Itsukushima Shinto Shrine
Itsukushima Shinto Shrine
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Cultural Japan Asia And The Pacific Hiroshima Prefecture

The shrine buildings of Itsukushima-jinja are in the general tradition of Shinto shrine architecture in Japan, generally constructed at the foot of a mountain. They have preserved the styles prevailing from the late 12th to the early 13th centuries and are important as examples of the ancient type of shrine architecture integrated with the surrounding landscape, the physical manifestation of human worship of nature.

The buildings consist of the main shrine buildings (Honsha), constructed and composed to achieve harmony within a single design concept, and the other buildings that have been added to them over a long period of history. Each building has high architectural quality in itself.

The architectural style of the north-facing Honsha buildings and the west-facing buildings of the Sessha Marodo-jinja, connected by the kairo (roofed corridor), was influenced by the aristocratic dwelling-house style of the Heian period. The frontal view of the buildings, with the mountain as a backdrop, is emphasized;the entire area, from the Otorii in the foreground to the mountain in the background, resembles a succession of folding screens. The delicate forms of the red-painted buildings in front of the dark green of the mountain create a striking composition with sharp contrasts of colour and mass.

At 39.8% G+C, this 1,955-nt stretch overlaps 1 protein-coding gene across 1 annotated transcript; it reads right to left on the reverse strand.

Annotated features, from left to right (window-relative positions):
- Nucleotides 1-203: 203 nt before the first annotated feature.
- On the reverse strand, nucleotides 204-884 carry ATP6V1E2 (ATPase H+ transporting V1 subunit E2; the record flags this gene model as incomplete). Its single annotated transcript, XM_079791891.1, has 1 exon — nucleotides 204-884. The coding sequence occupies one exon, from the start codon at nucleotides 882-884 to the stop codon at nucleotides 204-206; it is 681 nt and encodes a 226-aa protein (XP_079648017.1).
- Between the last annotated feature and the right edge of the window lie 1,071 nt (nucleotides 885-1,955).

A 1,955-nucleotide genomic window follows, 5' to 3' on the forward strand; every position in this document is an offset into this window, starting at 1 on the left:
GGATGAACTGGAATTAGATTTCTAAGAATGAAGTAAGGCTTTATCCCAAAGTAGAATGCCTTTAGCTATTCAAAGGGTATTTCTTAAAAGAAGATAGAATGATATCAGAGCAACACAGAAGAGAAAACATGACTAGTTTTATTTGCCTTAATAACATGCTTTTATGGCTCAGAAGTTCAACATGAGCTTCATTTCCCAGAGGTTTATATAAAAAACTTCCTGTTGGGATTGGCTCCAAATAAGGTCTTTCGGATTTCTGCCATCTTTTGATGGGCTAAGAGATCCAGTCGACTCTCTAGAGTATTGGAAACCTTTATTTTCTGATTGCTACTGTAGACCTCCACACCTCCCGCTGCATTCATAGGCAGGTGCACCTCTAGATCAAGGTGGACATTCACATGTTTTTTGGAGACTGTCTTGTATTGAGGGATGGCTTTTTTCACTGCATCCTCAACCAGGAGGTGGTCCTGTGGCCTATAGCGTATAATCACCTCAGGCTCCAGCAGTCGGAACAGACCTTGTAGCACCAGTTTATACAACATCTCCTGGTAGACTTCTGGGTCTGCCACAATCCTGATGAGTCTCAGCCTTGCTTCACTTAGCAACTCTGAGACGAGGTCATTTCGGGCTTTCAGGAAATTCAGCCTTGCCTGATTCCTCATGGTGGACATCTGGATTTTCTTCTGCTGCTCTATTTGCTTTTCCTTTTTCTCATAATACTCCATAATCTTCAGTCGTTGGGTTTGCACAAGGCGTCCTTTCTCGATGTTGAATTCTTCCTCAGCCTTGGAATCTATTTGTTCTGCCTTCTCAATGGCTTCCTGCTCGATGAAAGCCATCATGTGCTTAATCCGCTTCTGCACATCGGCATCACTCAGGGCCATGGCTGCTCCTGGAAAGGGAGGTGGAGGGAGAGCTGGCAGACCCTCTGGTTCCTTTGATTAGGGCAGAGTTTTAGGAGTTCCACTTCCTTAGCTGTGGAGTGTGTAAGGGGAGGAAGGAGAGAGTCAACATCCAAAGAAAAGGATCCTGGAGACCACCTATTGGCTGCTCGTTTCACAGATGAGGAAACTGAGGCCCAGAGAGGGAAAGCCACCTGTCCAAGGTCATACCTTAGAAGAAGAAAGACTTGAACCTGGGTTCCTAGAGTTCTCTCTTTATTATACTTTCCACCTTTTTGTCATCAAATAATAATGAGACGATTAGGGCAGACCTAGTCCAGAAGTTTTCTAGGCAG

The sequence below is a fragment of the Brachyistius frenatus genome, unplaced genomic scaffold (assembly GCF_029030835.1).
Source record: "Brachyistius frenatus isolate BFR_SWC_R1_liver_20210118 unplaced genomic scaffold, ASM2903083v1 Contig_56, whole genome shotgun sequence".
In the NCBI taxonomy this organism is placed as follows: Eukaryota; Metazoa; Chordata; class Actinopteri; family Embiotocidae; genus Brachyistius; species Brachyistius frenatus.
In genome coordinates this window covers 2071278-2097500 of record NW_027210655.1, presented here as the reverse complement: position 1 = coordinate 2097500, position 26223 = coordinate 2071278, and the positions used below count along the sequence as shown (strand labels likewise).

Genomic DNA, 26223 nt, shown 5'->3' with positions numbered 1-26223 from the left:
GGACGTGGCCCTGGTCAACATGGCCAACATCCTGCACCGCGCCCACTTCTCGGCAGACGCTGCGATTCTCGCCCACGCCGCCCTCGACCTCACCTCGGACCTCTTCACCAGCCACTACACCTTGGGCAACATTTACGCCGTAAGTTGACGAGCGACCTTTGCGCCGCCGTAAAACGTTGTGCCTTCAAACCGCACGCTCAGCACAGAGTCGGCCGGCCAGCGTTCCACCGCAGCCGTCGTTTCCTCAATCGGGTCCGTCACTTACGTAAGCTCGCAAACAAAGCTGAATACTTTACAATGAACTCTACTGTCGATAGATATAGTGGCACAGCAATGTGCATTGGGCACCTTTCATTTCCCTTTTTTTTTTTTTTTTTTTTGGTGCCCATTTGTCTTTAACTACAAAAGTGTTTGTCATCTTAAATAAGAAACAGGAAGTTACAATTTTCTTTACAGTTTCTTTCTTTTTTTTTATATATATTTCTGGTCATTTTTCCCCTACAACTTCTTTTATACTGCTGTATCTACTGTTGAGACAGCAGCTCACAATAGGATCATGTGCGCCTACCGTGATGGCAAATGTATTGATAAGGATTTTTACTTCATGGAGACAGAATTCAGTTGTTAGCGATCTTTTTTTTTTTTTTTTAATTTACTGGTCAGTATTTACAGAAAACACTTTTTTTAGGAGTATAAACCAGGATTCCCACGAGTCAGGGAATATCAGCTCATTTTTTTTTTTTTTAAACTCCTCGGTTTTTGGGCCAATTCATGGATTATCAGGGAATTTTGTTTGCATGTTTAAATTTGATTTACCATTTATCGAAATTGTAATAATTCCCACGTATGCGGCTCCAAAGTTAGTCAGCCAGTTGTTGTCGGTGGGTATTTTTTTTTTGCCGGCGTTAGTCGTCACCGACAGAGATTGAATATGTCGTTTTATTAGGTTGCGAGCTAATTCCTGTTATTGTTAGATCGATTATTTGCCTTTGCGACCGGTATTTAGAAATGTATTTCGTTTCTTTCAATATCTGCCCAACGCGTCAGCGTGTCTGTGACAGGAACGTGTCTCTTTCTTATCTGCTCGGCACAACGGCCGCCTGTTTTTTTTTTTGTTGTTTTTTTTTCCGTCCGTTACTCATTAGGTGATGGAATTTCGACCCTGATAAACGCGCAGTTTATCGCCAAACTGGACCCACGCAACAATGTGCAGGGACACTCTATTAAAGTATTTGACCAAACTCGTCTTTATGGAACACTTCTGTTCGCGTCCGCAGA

Like many other Shinto shrines that had constructed Buddhist buildings, Itsukushima-jinja lost many of them after the rejection of Buddhism with the Meiji Restoration of 1868. The few that survive in the surrounding hills are considered to be as indispensable to the history of ltsukushima-jinja as its Shinto monuments.

Honsha: the buildings, consisting of the Haraiden , Haiden (worship hall), Heiden (Hei hall) and Honden (main hall) are on the axis of the Otorii . The Haraiden projects out towards the sea and the Haiden and Honden , linked by the Heiden and covered by a single roof structure, are ranged behind it, parallel to the sea. They give a calm and elegant impression with the delicate lines of their generously spreading eaves, the soft roof surfaces, and the horizontal lines of the floors, nageshi (horizontal tie-beams), and kahiranuki (head tie-beams). They are supported on structural frames composed of massive wooden columns and kumimono (brackets).

In front of the Haraiden is the Hirabutai (ceremonial platform), which is connected by a plank floor to the Higashi-kairo (east corridor) and the Nishi-kairo (west corridor) for access from other parts of the complex. The Hirabutai projects forward and is the setting for the Takabutai (stage), with vermilion lacquered balustrades on four sides. The court dances performed on this stage were brought from the capital in the Heian period (794-1184) and have been preserved by the priests of ltsukushima for more than eight centuries.

The Sessha Marodo-jinja shrine complex, north-east of the Honsha group, faces west. Its components (Haraiden , Haiden , Heiden , Honden ) are laid out in the same form as those of the Honsha, and are very similar in style.

The area contains the ancillary buildings associated with Shintoism and Buddhism that accreted over the centuries around the famous Shinto shrine. These include the Gojunoto (five-storey pagoda), Tahoto (two-storey pagoda), Sessha Tenjin-sha Honden and Massha Hokoku-jinja Honden (Senjokaku).

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